How Cannabis Can Help You Sleep
Many people know exactly how cannabis can help you sleep, especially those who frequently use cannabis; it alleviates nerves and stress, reducing physical pain and relaxing the body. This effect has a physical explanation; the active principle in cannabis, THC, is the cannabinoid that can most influence sleep, stimulating the receptors along our bodies. In 1973 a study was done with the participation of nine people that had insomnia, and it was proven how THC notable altered the time it took each individual to fall asleep, reducing it considerably, whereas an excess of the cannabinoid had the exact opposite effect, showing insomnia symptoms in some users again. In 2013 the study was repeated using healthy people who don’t have insomnia, and surprisingly enough it also heavily reduced the time it took those participating in the experiment to fall asleep.
There’s a ridiculously long list of sleep disorders that aren’t just classified as problems falling asleep; there’s a whole area of sleep disorders regarding problems staying asleep like sleep apnea, restless leg syndrome, narcolepsy, and parasomnias. Parasomnias include any kind of disturbance that occurs when asleep; nightmares, movements, bed wetting, sleep talking, bruxism etc. In 2014 investigators found a short term solution for sleep apnea; it turns out that THC actually manages to relax the muscle in the jaw that’s responsible for sleep apnea. It also helps to control and regulate breathing when asleep, also blocking the serotonin created due to the apnea, helping up to 25% of men and 10% of women that suffer from this illness. Those that have been diagnosed with this illness have to wear a special kind of mask so they can breathe correctly; the mask needs electricity and it’s rather large and uncomfortable. Hopefully when marijuana use is regulated, people will be able to take a simple pill for sleep apnea rather than having to use an uncomfortable mask.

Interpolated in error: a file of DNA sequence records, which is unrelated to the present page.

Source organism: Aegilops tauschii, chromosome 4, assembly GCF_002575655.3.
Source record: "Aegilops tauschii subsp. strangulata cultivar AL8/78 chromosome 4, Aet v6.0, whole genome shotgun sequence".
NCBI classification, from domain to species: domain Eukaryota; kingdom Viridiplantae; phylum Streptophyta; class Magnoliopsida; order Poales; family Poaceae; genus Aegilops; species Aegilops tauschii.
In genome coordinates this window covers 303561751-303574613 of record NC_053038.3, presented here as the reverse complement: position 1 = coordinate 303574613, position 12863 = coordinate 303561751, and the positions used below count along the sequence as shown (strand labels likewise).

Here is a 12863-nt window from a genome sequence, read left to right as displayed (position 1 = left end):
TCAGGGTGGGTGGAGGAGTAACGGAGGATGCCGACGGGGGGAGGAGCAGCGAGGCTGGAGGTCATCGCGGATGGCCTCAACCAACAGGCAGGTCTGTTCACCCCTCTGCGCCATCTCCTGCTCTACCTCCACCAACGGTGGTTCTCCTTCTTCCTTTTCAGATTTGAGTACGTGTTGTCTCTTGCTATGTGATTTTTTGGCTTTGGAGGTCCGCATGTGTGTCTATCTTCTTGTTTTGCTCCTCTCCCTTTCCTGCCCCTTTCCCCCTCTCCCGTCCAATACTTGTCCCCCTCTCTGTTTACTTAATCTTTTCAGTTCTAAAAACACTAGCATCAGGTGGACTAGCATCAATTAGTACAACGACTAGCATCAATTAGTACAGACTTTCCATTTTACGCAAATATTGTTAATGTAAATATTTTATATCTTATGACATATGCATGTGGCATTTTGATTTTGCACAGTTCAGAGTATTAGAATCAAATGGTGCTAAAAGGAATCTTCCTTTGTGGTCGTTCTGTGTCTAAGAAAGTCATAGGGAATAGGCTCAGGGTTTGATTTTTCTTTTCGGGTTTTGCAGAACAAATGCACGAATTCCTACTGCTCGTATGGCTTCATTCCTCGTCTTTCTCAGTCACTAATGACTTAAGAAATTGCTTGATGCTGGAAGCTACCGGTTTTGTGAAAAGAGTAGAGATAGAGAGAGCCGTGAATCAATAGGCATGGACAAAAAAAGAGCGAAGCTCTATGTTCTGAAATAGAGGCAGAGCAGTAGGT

Many sleep disorders are due to subconscious traumas and illegal or legal drug abuse. In fact, 16.5% of people that have abused alcohol in their lives tend to manifest extreme anxiety when asleep. Those who experience anxiety when sleeping tend to have low levels of a neurotransmitter called GABA, which is categorized as an amino acid even though it isn’t one. GABA neurotransmitters are our bodies weapon against stress, and they tend to reduce neuronal activity so that you can sleep more calmly, absorbing excess adrenaline and other products of anxiety and stress.
The results of administering THC to people with sleep disturbances were extremely favorable; the quality of sleep obtained was increased, increasing the “deep sleep” phase and decreasing the REM (Rapid Eye Movement) phase due to an increase in slow brain waves. This increases the amount of GABA neurotransmitters, which not only lowers stress but it also decreases depression symptoms. These chemical processes are due to the endocannabinoid system, which regulates many things to do with our health, how we feel pain, our metabolism and appetite, as well as how we deal with stress… The effect that you get will obviously depend on the strain that you’re using the fight whichever issue you may have; obviously a 100% sativa most likely won’t give you the effect you need when trying to fall asleep.
REM is known as the phase in which you’re most likely to dream; when this phase begins, your brain manifests an intense activity due to the dreams you’re having. These dreams can drastically reduce is you’re a frequent, chronic cannabis user which some people may consider to be a negative effect. If you stop using this substance, you’ll get a REM rebound effect; after a few days, when you go to sleep it will be as if you’re having all of those REM moments that you didn’t have before when using cannabis. This can take days to weeks to stop happening, depending on the person and how long they’ve been consuming cannabis. It can also lead to a sense of anxiety and restlessness.
Author: Fabio Inga
Translation: Ciara Murphy